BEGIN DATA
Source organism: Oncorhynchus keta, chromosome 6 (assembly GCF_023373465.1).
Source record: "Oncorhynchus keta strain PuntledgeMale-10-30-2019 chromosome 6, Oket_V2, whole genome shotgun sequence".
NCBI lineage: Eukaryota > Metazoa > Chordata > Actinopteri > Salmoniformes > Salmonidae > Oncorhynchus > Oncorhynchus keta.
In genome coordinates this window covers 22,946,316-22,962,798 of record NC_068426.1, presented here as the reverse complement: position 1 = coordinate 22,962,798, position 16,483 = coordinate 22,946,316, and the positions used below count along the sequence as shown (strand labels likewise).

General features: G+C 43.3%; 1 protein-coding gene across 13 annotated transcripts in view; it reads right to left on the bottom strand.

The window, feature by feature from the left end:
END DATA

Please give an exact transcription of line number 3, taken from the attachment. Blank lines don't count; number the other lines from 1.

NCBI lineage: Eukaryota > Metazoa > Chordata > Actinopteri > Salmoniformes > Salmonidae > Oncorhynchus > Oncorhynchus keta.